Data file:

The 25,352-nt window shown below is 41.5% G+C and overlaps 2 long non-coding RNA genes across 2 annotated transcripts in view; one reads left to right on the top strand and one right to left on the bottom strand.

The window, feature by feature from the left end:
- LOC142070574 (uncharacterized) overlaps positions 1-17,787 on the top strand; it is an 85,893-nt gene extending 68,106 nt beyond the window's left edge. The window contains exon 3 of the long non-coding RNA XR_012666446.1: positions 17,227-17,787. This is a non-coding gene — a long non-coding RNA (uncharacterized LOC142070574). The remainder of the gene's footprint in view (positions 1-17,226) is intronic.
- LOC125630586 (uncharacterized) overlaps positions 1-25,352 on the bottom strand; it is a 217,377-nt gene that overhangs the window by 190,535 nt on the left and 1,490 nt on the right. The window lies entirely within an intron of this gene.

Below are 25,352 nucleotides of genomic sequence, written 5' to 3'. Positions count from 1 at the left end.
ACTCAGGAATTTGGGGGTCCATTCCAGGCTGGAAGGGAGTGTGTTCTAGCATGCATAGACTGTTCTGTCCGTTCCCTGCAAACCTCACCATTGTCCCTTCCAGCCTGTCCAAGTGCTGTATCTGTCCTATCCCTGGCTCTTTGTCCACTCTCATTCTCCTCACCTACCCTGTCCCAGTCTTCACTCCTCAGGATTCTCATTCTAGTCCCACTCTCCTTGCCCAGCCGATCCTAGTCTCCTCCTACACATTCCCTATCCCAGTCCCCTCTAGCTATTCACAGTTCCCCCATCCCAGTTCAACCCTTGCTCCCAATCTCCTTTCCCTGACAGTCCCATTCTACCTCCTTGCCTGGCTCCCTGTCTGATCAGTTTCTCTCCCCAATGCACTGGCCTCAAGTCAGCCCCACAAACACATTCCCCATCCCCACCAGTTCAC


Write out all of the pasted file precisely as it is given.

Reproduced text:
The 25,352-nt window shown below is 41.5% G+C and overlaps 2 long non-coding RNA genes across 2 annotated transcripts in view; one reads left to right on the top strand and one right to left on the bottom strand.

The window, feature by feature from the left end:
- LOC142070574 (uncharacterized) overlaps positions 1-17,787 on the top strand; it is an 85,893-nt gene extending 68,106 nt beyond the window's left edge. The window contains exon 3 of the long non-coding RNA XR_012666446.1: positions 17,227-17,787. This is a non-coding gene — a long non-coding RNA (uncharacterized LOC142070574). The remainder of the gene's footprint in view (positions 1-17,226) is intronic.
- LOC125630586 (uncharacterized) overlaps positions 1-25,352 on the bottom strand; it is a 217,377-nt gene that overhangs the window by 190,535 nt on the left and 1,490 nt on the right. The window lies entirely within an intron of this gene.

Below are 25,352 nucleotides of genomic sequence, written 5' to 3'. Positions count from 1 at the left end.
ACTCAGGAATTTGGGGGTCCATTCCAGGCTGGAAGGGAGTGTGTTCTAGCATGCATAGACTGTTCTGTCCGTTCCCTGCAAACCTCACCATTGTCCCTTCCAGCCTGTCCAAGTGCTGTATCTGTCCTATCCCTGGCTCTTTGTCCACTCTCATTCTCCTCACCTACCCTGTCCCAGTCTTCACTCCTCAGGATTCTCATTCTAGTCCCACTCTCCTTGCCCAGCCGATCCTAGTCTCCTCCTACACATTCCCTATCCCAGTCCCCTCTAGCTATTCACAGTTCCCCCATCCCAGTTCAACCCTTGCTCCCAATCTCCTTTCCCTGACAGTCCCATTCTACCTCCTTGCCTGGCTCCCTGTCTGATCAGTTTCTCTCCCCAATGCACTGGCCTCAAGTCAGCCCCACAAACACATTCCCCATCCCCACCAGTTCAC